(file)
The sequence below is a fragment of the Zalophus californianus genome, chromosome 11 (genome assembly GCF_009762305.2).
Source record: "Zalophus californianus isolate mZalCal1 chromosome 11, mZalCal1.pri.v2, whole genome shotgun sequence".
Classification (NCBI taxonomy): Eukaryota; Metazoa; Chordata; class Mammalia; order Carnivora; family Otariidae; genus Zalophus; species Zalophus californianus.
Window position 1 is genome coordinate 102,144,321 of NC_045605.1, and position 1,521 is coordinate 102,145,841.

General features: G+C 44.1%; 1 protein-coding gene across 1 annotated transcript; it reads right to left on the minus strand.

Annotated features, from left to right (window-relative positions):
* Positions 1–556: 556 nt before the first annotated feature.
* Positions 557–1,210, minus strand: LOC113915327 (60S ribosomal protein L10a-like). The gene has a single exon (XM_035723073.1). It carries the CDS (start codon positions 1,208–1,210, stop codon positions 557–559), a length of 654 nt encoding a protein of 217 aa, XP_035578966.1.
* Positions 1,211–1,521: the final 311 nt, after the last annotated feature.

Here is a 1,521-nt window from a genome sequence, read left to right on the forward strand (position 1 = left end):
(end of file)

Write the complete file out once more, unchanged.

The sequence below is a fragment of the Zalophus californianus genome, chromosome 11 (genome assembly GCF_009762305.2).
Source record: "Zalophus californianus isolate mZalCal1 chromosome 11, mZalCal1.pri.v2, whole genome shotgun sequence".
Classification (NCBI taxonomy): Eukaryota; Metazoa; Chordata; class Mammalia; order Carnivora; family Otariidae; genus Zalophus; species Zalophus californianus.
Window position 1 is genome coordinate 102,144,321 of NC_045605.1, and position 1,521 is coordinate 102,145,841.

General features: G+C 44.1%; 1 protein-coding gene across 1 annotated transcript; it reads right to left on the minus strand.

Annotated features, from left to right (window-relative positions):
* Positions 1–556: 556 nt before the first annotated feature.
* Positions 557–1,210, minus strand: LOC113915327 (60S ribosomal protein L10a-like). The gene has a single exon (XM_035723073.1). It carries the CDS (start codon positions 1,208–1,210, stop codon positions 557–559), a length of 654 nt encoding a protein of 217 aa, XP_035578966.1.
* Positions 1,211–1,521: the final 311 nt, after the last annotated feature.

Here is a 1,521-nt window from a genome sequence, read left to right on the forward strand (position 1 = left end):